The Correlation Between Medical Errors and Death

Each year, the Centers for Disease Control and Prevention (CDC) issue statistics on the leading causes of death in the United States, both as a result of disease and other intentional or unintentional acts. For the most part, the causes have varied little over the course of the past decades, the data of which is compiled exclusively from death certificates issued by physicians, coroners, funeral directors, and medical examiners.

Group of medical professionals pushing a gurney
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However, a 2016 study from Johns Hopkins University School of Medicine has thrown the paradigm on its ear by suggesting that the CDC model not only has its limitations but is gravely flawed in its ability to assess or even identify the role of medical error in causing death.

By comparing national, in-patient death statistics with hospital admission rates, the investigators were able to conclude that nearly 10 percent of all deaths in the U.S. were a result of medical care gone awry.

If correct, that would place medical error as the third leading cause of death in the U.S., far supplanting strokes, accidents, Alzheimer's, or even lung disease.

Study Suggests Flaws in How Death Rates Are Compiled

In designing their study, the Johns Hopkins team noted that the traditional means of collecting death statistics rely on a coding system which was initially designed for insurance and medical billing, not epidemiological research.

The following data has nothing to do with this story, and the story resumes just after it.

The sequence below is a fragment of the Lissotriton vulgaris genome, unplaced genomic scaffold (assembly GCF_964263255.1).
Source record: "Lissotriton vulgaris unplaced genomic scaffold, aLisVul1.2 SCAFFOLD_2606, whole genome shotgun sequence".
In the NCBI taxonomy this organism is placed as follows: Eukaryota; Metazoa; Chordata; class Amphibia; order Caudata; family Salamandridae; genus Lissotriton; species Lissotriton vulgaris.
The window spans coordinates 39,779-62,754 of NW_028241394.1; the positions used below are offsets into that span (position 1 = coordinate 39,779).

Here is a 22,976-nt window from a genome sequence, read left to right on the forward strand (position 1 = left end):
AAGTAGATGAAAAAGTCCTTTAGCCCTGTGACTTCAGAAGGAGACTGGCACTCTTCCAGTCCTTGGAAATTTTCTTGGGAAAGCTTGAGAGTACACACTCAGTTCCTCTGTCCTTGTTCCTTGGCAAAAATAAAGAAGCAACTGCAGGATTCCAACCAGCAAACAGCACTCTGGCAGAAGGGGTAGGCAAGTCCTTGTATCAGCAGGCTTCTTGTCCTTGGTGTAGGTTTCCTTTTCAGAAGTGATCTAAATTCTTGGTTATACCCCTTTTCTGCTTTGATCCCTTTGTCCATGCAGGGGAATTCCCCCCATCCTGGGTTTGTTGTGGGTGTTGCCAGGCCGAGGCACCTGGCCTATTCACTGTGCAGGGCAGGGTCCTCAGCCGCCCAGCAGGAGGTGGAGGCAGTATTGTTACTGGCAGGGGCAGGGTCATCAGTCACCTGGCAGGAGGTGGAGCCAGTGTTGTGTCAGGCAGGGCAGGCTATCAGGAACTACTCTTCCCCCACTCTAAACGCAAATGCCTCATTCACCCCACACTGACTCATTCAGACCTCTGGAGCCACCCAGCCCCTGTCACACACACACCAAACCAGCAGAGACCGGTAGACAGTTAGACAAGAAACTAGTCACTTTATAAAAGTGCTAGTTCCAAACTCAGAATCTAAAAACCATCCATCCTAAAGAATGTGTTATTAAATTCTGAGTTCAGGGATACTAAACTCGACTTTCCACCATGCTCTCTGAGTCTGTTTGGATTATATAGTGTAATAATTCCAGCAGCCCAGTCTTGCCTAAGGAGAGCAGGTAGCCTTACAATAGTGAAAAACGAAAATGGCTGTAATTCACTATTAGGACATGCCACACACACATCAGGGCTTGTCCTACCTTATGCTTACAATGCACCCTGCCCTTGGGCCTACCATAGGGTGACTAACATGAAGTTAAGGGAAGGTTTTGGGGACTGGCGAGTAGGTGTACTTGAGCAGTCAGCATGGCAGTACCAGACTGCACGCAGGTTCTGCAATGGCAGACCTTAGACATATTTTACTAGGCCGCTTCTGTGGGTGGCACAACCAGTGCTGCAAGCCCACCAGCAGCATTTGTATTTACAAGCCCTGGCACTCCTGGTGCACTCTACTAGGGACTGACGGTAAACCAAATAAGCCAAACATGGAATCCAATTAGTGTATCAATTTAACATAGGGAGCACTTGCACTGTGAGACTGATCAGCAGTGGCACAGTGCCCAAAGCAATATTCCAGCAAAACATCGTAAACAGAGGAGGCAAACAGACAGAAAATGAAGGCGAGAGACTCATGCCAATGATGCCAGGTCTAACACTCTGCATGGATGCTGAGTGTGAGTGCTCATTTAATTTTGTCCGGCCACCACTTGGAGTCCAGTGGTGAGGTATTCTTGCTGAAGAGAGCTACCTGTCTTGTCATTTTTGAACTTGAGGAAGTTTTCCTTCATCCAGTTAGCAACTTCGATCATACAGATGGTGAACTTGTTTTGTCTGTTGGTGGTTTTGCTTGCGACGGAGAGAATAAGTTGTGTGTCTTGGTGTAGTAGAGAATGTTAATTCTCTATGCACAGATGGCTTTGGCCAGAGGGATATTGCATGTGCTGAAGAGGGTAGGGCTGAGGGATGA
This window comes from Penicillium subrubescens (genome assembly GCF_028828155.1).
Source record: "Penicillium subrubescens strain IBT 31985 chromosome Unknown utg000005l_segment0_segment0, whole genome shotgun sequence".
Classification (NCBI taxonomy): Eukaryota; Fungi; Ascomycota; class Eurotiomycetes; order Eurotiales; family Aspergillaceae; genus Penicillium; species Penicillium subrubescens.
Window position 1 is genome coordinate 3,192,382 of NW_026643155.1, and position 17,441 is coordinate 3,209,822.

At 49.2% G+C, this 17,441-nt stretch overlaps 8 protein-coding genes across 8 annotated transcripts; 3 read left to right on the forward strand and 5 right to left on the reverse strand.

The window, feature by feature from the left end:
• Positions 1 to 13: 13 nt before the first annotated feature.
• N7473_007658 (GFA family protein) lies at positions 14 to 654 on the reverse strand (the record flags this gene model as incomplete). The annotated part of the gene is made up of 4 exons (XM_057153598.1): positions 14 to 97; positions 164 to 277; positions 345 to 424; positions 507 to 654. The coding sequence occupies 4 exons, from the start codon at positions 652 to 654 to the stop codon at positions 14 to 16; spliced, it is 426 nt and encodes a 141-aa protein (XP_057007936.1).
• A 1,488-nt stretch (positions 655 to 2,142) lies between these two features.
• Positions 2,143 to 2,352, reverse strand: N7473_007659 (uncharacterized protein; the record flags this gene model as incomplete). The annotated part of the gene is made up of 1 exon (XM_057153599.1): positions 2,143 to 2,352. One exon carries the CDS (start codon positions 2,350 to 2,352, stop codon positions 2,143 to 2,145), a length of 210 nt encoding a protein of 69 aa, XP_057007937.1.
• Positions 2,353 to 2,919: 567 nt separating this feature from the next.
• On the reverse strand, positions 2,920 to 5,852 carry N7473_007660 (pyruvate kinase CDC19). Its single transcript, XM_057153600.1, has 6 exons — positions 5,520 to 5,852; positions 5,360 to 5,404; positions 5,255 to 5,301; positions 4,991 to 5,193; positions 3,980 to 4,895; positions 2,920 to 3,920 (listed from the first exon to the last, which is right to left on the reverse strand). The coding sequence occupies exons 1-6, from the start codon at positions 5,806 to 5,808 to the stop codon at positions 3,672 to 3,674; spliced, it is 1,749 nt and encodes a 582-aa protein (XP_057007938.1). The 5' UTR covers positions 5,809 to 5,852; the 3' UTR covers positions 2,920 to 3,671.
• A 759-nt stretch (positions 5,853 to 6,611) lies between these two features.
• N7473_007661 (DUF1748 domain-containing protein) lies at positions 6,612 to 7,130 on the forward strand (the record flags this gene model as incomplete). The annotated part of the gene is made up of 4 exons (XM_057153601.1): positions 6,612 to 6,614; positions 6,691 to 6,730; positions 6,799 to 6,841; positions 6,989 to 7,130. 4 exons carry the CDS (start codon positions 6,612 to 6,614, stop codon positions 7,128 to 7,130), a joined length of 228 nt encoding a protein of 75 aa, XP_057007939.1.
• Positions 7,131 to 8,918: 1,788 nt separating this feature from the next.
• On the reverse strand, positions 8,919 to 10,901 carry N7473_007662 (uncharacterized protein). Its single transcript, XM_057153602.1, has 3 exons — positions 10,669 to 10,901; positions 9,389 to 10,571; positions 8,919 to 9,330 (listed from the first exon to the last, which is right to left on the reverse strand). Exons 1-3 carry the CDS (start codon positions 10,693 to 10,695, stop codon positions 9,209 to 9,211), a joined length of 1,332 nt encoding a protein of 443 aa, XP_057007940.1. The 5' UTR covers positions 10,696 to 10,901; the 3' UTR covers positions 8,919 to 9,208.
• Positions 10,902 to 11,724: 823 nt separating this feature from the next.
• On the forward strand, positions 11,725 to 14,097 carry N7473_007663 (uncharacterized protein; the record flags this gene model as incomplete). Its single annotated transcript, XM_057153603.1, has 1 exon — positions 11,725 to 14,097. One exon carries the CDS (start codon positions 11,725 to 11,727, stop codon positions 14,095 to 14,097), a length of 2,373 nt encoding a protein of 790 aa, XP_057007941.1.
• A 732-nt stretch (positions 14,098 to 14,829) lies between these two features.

This code, utilizing the sixth version of the International Classification of Diseases (ICD), was adopted by countries around the world, including the United States, in 1949. The ICD is today coordinated by the World Health Organization (WHO) in Geneva. The system was designed to map specific health conditions to a corresponding code, after which additional alphanumeric coding can provide insights into specific symptoms, causes, circumstances, and other abnormal findings.

While the U.S., like other countries, has developed its own adaptation of the ICD code, the system remains more or less the same as those used for global epidemiological research. It is the codes defined in the ICD that doctors will use to classify the causes of death, which the CDC will then extrapolate for its annual report.

Based on the ICD classifications, the CDC reports that the 10 leading causes of death for 2017 were:

  1. Heart disease: 647,457
  2. Cancer: 599,108
  3. Accidents (unintentional injuries): 169,936
  4. Chronic lower respiratory diseases: 160,201
  5. Stroke (cerebrovascular diseases): 146,383
  6. Alzheimer’s disease: 121,404
  7. Diabetes: 83,564
  8. Influenza and pneumonia: 55,672
  9. Nephritis, nephrotic syndrome, and nephrosis: 50,633
  10. Intentional self-harm (suicide): 47,173

The flaw, say researchers, is that the ICD codes used on death certificates fail to classify medical error as a separate and/or unique cause. This was due largely to the fact that the ICD was adopted at a time when diagnostic or clinical mistakes were under-recognized in the medical field and, as a result, unintentionally excluded from national reporting.

The fact that the system hasn’t changed—and continues to tabulate billing codes for statistical research—directly skews our ability to not only identify but reduce the number of deaths attributed to medical error.

Study Tracks In-Patient Deaths